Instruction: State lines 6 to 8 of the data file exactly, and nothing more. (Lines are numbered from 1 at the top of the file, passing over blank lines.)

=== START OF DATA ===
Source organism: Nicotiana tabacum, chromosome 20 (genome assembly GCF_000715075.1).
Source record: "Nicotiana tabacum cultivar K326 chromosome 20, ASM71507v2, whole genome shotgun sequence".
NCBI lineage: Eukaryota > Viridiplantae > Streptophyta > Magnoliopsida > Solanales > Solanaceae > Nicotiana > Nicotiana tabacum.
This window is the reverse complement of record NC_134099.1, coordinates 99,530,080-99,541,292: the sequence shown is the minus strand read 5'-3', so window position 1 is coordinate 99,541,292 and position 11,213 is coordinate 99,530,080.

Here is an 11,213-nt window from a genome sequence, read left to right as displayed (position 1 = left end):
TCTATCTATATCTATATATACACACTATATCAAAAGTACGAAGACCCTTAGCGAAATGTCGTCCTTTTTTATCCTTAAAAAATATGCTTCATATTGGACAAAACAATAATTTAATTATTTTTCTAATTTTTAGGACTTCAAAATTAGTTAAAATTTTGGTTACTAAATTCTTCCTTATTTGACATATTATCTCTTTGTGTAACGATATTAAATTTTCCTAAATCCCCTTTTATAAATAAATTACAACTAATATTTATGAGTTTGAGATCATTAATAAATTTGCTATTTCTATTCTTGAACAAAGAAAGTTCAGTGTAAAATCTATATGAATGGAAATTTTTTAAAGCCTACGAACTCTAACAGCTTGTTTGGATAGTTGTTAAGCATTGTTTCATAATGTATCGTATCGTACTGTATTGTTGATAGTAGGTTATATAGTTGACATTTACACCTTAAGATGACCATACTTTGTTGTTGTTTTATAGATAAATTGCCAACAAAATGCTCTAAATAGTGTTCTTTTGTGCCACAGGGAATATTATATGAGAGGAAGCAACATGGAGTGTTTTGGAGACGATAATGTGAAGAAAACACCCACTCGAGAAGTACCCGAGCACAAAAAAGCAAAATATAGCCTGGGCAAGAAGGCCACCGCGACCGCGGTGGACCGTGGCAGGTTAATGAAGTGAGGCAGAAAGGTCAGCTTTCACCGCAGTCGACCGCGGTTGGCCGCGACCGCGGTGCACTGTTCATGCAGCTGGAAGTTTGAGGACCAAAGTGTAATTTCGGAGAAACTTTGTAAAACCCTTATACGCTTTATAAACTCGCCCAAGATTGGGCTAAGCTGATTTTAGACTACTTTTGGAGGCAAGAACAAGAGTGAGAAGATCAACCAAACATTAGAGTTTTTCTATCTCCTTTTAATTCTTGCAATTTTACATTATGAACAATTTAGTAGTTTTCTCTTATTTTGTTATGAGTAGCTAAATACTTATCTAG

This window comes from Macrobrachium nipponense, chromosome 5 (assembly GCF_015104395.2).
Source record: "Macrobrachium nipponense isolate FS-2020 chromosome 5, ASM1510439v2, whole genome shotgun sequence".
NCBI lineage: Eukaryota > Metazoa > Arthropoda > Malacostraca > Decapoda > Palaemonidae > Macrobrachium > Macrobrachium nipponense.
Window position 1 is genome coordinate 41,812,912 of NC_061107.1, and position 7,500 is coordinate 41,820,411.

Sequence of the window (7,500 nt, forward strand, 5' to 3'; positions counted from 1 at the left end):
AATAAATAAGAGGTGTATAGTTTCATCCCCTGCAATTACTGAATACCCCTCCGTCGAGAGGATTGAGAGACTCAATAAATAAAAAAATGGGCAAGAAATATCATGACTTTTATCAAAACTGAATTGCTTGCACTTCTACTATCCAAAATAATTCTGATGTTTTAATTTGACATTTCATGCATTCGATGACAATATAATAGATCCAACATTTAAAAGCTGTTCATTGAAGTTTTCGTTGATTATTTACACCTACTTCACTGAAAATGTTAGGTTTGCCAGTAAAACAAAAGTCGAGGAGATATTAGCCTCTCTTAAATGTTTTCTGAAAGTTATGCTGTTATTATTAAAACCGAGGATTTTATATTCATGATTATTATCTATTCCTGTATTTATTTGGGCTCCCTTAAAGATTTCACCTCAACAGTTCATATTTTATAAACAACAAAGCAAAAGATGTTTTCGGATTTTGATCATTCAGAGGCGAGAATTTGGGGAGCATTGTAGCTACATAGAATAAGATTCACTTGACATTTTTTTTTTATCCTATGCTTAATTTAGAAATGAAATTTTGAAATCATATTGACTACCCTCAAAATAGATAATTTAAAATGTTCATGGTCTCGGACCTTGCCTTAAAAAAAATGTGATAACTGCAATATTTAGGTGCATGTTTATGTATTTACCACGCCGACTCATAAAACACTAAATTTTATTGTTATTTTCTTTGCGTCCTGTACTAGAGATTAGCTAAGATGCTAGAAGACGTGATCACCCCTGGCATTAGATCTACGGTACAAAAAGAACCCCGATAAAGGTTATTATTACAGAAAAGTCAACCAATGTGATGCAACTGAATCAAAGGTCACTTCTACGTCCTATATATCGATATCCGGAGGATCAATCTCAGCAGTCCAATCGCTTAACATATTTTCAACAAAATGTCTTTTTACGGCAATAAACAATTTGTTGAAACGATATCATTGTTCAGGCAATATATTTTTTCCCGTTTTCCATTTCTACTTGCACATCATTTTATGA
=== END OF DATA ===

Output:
TCTATCTATATCTATATATACACACTATATCAAAAGTACGAAGACCCTTAGCGAAATGTCGTCCTTTTTTATCCTTAAAAAATATGCTTCATATTGGACAAAACAATAATTTAATTATTTTTCTAATTTTTAGGACTTCAAAATTAGTTAAAATTTTGGTTACTAAATTCTTCCTTATTTGACATATTATCTCTTTGTGTAACGATATTAAATTTTCCTAAATCCCCTTTTATAAATAAATTACAACTAATATTTATGAGTTTGAGATCATTAATAAATTTGCTATTTCTATTCTTGAACAAAGAAAGTTCAGTGTAAAATCTATATGAATGGAAATTTTTTAAAGCCTACGAACTCTAACAGCTTGTTTGGATAGTTGTTAAGCATTGTTTCATAATGTATCGTATCGTACTGTATTGTTGATAGTAGGTTATATAGTTGACATTTACACCTTAAGATGACCATACTTTGTTGTTGTTTTATAGATAAATTGCCAACAAAATGCTCTAAATAGTGTTCTTTTGTGCCACAGGGAATATTATATGAGAGGAAGCAACATGGAGTGTTTTGGAGACGATAATGTGAAGAAAACACCCACTCGAGAAGTACCCGAGCACAAAAAAGCAAAATATAGCCTGGGCAAGAAGGCCACCGCGACCGCGGTGGACCGTGGCAGGTTAATGAAGTGAGGCAGAAAGGTCAGCTTTCACCGCAGTCGACCGCGGTTGGCCGCGACCGCGGTGCACTGTTCATGCAGCTGGAAGTTTGAGGACCAAAGTGTAATTTCGGAGAAACTTTGTAAAACCCTTATACGCTTTATAAACTCGCCCAAGATTGGGCTAAGCTGATTTTAGACTACTTTTGGAGGCAAGAACAAGAGTGAGAAGATCAACCAAACATTAGAGTTTTTCTATCTCCTTTTAATTCTTGCAATTTTACATTATGAACAATTTAGTAGTTTTCTCTTATTTTGTTATGAGTAGCTAAATACTTATCTAG

This window comes from Macrobrachium nipponense, chromosome 5 (assembly GCF_015104395.2).
Source record: "Macrobrachium nipponense isolate FS-2020 chromosome 5, ASM1510439v2, whole genome shotgun sequence".